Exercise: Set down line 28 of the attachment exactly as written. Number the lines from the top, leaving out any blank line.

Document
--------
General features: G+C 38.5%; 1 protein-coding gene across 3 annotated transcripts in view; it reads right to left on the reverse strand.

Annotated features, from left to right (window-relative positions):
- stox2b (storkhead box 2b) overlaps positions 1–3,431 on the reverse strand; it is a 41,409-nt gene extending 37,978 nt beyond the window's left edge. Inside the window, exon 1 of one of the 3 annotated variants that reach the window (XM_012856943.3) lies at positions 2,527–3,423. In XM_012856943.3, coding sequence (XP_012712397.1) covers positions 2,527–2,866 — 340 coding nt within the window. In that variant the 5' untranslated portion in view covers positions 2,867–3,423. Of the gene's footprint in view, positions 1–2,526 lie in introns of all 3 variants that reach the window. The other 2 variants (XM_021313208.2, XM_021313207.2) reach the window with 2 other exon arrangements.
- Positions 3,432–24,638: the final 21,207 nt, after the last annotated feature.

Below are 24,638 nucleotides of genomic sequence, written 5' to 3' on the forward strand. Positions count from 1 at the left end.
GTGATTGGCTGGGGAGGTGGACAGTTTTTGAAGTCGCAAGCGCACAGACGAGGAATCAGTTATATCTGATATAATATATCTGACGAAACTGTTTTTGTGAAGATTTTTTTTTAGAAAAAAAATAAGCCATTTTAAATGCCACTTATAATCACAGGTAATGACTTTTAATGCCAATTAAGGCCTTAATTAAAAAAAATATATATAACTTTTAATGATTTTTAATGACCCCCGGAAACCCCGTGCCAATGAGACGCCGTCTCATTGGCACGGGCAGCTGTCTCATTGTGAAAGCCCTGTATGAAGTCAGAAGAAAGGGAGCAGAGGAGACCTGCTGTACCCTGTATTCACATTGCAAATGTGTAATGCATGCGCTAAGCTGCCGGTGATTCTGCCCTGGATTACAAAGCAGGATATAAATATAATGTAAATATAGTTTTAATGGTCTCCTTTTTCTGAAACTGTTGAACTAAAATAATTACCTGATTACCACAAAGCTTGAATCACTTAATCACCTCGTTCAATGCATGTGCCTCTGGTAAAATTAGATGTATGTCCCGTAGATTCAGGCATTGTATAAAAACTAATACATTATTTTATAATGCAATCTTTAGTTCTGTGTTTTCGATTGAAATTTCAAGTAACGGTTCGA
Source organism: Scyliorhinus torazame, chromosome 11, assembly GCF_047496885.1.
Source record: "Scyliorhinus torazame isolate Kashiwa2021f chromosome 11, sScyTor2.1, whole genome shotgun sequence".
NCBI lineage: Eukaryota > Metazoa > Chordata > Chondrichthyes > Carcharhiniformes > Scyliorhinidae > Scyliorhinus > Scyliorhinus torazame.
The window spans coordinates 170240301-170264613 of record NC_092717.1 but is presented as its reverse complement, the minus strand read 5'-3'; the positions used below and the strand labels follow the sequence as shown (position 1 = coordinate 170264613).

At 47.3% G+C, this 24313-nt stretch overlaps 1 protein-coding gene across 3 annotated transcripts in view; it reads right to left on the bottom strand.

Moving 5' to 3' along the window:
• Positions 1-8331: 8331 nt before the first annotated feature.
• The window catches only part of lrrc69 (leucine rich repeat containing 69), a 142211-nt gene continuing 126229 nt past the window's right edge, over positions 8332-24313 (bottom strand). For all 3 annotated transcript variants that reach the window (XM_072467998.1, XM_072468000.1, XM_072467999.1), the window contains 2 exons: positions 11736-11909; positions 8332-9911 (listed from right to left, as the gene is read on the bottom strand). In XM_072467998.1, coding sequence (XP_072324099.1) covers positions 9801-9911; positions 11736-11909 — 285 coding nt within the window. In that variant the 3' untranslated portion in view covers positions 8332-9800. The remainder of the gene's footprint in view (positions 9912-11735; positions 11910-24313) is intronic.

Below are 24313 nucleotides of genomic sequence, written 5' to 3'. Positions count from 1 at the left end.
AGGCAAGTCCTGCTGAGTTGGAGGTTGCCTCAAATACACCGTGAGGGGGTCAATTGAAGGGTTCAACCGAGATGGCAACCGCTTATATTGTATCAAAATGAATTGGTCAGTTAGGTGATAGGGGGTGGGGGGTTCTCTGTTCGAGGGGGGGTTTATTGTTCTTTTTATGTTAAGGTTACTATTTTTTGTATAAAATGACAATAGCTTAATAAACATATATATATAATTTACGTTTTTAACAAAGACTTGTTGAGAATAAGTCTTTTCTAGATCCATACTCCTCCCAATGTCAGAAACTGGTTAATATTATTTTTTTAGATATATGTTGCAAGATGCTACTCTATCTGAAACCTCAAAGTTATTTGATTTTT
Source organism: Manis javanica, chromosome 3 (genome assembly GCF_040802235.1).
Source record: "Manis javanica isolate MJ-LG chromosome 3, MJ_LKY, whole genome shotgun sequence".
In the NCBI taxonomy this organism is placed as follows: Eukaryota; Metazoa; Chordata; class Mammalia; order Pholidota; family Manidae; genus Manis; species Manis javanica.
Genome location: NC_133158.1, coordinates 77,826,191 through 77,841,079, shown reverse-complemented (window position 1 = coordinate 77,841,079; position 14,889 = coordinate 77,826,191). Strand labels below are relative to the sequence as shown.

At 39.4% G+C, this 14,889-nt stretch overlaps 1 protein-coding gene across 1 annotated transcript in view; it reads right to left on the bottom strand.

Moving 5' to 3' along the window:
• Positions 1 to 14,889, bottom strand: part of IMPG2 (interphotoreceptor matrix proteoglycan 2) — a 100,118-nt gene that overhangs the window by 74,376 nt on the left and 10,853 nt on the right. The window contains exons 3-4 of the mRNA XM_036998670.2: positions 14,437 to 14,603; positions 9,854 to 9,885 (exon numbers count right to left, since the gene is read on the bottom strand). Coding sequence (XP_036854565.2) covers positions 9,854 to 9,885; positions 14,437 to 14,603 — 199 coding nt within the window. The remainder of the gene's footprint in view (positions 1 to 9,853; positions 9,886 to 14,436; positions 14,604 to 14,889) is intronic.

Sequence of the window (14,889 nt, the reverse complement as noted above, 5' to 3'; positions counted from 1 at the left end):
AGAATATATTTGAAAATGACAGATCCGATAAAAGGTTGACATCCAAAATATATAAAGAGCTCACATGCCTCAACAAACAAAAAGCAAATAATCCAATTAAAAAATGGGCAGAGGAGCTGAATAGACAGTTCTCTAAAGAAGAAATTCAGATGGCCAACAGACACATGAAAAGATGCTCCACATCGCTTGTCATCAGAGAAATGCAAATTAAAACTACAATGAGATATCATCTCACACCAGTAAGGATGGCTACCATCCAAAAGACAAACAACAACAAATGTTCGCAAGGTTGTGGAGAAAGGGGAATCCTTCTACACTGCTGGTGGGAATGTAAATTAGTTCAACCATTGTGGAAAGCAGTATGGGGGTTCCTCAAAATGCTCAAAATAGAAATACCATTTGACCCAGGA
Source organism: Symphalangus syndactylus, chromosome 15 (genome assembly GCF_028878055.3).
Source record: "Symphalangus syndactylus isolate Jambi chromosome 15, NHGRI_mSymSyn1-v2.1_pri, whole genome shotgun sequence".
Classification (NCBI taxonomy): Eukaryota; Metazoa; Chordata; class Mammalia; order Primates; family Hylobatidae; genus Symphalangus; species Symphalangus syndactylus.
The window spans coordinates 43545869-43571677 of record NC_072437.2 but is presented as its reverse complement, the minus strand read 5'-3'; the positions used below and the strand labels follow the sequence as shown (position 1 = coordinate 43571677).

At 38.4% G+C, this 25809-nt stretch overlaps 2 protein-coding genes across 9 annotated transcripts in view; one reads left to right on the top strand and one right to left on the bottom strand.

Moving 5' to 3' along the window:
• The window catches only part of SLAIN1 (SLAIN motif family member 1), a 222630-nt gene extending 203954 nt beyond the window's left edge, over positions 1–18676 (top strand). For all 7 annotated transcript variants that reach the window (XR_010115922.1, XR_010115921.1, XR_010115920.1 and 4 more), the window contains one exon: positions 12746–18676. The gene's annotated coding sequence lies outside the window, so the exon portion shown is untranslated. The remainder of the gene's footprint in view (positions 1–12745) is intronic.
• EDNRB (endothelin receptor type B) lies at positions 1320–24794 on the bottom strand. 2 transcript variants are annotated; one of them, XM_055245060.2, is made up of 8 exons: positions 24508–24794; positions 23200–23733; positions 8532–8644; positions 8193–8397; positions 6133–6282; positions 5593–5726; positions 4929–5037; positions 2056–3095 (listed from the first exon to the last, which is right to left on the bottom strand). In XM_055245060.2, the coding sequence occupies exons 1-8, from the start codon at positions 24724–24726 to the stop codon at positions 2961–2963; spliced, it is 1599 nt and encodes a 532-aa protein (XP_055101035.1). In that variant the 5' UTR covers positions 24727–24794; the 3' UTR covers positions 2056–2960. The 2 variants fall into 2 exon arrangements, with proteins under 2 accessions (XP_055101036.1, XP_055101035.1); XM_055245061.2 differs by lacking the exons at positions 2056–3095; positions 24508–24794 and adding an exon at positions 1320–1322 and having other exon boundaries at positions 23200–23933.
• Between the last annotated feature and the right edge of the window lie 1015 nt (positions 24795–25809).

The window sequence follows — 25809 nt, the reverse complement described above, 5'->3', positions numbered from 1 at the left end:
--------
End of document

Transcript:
Classification (NCBI taxonomy): Eukaryota; Metazoa; Chordata; class Mammalia; order Primates; family Hylobatidae; genus Symphalangus; species Symphalangus syndactylus.